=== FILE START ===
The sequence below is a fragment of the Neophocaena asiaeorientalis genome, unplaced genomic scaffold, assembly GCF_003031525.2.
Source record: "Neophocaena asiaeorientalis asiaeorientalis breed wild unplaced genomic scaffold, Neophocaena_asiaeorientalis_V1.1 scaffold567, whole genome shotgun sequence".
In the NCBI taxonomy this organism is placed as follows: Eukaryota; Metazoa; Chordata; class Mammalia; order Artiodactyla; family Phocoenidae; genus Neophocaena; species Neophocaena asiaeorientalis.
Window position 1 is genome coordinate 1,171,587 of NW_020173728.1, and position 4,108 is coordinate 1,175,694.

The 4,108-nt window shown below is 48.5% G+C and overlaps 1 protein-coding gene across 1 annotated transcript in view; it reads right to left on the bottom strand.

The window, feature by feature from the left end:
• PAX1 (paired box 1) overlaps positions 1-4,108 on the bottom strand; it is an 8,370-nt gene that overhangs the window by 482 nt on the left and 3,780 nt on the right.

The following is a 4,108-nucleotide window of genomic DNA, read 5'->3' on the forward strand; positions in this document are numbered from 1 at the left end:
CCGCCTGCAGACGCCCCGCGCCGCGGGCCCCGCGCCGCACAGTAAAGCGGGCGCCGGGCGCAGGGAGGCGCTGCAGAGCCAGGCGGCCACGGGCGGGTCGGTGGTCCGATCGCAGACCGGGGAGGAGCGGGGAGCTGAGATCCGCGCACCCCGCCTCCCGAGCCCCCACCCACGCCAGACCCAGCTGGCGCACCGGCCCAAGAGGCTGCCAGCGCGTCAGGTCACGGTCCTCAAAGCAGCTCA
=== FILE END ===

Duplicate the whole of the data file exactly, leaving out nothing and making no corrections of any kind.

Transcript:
The sequence below is a fragment of the Neophocaena asiaeorientalis genome, unplaced genomic scaffold, assembly GCF_003031525.2.
Source record: "Neophocaena asiaeorientalis asiaeorientalis breed wild unplaced genomic scaffold, Neophocaena_asiaeorientalis_V1.1 scaffold567, whole genome shotgun sequence".
In the NCBI taxonomy this organism is placed as follows: Eukaryota; Metazoa; Chordata; class Mammalia; order Artiodactyla; family Phocoenidae; genus Neophocaena; species Neophocaena asiaeorientalis.
Window position 1 is genome coordinate 1,171,587 of NW_020173728.1, and position 4,108 is coordinate 1,175,694.

The 4,108-nt window shown below is 48.5% G+C and overlaps 1 protein-coding gene across 1 annotated transcript in view; it reads right to left on the bottom strand.

The window, feature by feature from the left end:
• PAX1 (paired box 1) overlaps positions 1-4,108 on the bottom strand; it is an 8,370-nt gene that overhangs the window by 482 nt on the left and 3,780 nt on the right.

The following is a 4,108-nucleotide window of genomic DNA, read 5'->3' on the forward strand; positions in this document are numbered from 1 at the left end:
CCGCCTGCAGACGCCCCGCGCCGCGGGCCCCGCGCCGCACAGTAAAGCGGGCGCCGGGCGCAGGGAGGCGCTGCAGAGCCAGGCGGCCACGGGCGGGTCGGTGGTCCGATCGCAGACCGGGGAGGAGCGGGGAGCTGAGATCCGCGCACCCCGCCTCCCGAGCCCCCACCCACGCCAGACCCAGCTGGCGCACCGGCCCAAGAGGCTGCCAGCGCGTCAGGTCACGGTCCTCAAAGCAGCTCA